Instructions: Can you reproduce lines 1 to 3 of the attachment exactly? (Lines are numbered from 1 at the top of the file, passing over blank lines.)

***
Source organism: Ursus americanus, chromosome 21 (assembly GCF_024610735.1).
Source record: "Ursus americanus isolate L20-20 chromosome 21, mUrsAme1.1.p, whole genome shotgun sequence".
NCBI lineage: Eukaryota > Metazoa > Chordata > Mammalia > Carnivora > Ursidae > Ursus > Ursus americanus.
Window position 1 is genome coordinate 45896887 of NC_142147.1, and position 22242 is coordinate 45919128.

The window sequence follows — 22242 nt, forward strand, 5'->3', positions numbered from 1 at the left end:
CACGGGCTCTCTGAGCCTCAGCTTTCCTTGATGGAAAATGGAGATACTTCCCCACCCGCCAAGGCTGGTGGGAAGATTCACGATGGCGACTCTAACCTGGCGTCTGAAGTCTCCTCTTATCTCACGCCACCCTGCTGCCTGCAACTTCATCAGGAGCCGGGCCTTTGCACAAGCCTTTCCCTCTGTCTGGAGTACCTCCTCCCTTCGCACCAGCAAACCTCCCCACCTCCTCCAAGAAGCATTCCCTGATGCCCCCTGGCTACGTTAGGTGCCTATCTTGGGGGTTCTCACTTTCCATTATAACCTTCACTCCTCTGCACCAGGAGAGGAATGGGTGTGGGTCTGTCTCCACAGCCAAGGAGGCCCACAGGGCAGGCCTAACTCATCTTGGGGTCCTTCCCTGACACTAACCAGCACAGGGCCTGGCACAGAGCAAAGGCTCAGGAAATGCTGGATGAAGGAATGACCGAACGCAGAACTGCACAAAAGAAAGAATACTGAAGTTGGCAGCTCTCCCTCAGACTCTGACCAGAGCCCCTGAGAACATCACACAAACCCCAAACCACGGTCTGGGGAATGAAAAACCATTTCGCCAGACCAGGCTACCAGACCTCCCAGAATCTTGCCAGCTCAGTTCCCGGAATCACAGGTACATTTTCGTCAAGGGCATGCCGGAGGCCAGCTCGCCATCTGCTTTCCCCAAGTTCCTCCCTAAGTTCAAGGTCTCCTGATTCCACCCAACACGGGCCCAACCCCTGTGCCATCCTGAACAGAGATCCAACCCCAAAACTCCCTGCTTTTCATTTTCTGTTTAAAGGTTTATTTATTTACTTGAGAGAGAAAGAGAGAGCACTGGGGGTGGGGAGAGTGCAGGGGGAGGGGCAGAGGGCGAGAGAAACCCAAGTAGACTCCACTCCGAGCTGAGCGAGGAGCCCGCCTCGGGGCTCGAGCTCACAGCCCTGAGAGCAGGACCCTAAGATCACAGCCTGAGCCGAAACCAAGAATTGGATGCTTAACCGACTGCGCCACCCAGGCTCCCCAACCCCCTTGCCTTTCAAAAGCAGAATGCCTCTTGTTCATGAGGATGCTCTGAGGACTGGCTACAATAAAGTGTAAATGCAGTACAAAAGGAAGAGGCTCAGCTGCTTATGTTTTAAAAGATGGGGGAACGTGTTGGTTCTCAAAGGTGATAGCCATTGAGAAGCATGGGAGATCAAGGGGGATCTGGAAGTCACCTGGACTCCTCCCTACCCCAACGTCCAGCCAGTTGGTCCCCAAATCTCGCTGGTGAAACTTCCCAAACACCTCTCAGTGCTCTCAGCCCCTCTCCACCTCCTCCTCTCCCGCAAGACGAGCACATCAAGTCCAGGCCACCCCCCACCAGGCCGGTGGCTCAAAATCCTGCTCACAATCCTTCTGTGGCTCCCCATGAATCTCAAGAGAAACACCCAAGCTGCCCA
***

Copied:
Source organism: Ursus americanus, chromosome 21 (assembly GCF_024610735.1).
Source record: "Ursus americanus isolate L20-20 chromosome 21, mUrsAme1.1.p, whole genome shotgun sequence".
NCBI lineage: Eukaryota > Metazoa > Chordata > Mammalia > Carnivora > Ursidae > Ursus > Ursus americanus.